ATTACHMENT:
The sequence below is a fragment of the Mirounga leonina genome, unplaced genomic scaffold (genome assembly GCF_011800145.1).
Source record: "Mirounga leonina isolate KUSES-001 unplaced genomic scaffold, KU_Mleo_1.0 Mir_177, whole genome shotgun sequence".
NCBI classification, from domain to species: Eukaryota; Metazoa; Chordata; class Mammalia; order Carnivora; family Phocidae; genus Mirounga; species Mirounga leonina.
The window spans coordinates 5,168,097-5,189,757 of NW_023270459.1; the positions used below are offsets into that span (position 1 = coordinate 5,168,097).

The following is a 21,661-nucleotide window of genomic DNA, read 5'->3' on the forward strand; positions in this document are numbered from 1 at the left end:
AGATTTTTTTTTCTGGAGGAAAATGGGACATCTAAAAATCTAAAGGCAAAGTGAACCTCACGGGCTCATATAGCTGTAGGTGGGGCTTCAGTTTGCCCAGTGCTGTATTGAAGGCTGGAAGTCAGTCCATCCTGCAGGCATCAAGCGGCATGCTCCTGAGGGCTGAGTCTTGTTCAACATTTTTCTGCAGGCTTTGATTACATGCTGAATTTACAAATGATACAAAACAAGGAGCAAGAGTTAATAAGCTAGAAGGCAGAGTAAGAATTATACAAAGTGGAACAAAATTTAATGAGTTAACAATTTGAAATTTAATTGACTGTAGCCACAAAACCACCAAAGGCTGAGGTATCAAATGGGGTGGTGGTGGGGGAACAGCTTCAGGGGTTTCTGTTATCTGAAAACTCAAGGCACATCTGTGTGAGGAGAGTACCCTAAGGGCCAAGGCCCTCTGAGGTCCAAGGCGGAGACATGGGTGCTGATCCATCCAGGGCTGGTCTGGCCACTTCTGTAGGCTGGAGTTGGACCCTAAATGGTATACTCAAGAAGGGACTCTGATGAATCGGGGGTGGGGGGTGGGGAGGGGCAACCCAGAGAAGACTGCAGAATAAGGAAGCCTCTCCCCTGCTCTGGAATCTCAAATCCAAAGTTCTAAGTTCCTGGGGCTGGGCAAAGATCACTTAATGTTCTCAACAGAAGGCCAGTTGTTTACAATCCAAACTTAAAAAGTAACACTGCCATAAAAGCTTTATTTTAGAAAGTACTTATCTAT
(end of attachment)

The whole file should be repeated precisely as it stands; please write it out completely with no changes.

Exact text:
The sequence below is a fragment of the Mirounga leonina genome, unplaced genomic scaffold (genome assembly GCF_011800145.1).
Source record: "Mirounga leonina isolate KUSES-001 unplaced genomic scaffold, KU_Mleo_1.0 Mir_177, whole genome shotgun sequence".
NCBI classification, from domain to species: Eukaryota; Metazoa; Chordata; class Mammalia; order Carnivora; family Phocidae; genus Mirounga; species Mirounga leonina.
The window spans coordinates 5,168,097-5,189,757 of NW_023270459.1; the positions used below are offsets into that span (position 1 = coordinate 5,168,097).

The following is a 21,661-nucleotide window of genomic DNA, read 5'->3' on the forward strand; positions in this document are numbered from 1 at the left end:
AGATTTTTTTTTCTGGAGGAAAATGGGACATCTAAAAATCTAAAGGCAAAGTGAACCTCACGGGCTCATATAGCTGTAGGTGGGGCTTCAGTTTGCCCAGTGCTGTATTGAAGGCTGGAAGTCAGTCCATCCTGCAGGCATCAAGCGGCATGCTCCTGAGGGCTGAGTCTTGTTCAACATTTTTCTGCAGGCTTTGATTACATGCTGAATTTACAAATGATACAAAACAAGGAGCAAGAGTTAATAAGCTAGAAGGCAGAGTAAGAATTATACAAAGTGGAACAAAATTTAATGAGTTAACAATTTGAAATTTAATTGACTGTAGCCACAAAACCACCAAAGGCTGAGGTATCAAATGGGGTGGTGGTGGGGGAACAGCTTCAGGGGTTTCTGTTATCTGAAAACTCAAGGCACATCTGTGTGAGGAGAGTACCCTAAGGGCCAAGGCCCTCTGAGGTCCAAGGCGGAGACATGGGTGCTGATCCATCCAGGGCTGGTCTGGCCACTTCTGTAGGCTGGAGTTGGACCCTAAATGGTATACTCAAGAAGGGACTCTGATGAATCGGGGGTGGGGGGTGGGGAGGGGCAACCCAGAGAAGACTGCAGAATAAGGAAGCCTCTCCCCTGCTCTGGAATCTCAAATCCAAAGTTCTAAGTTCCTGGGGCTGGGCAAAGATCACTTAATGTTCTCAACAGAAGGCCAGTTGTTTACAATCCAAACTTAAAAAGTAACACTGCCATAAAAGCTTTATTTTAGAAAGTACTTATCTAT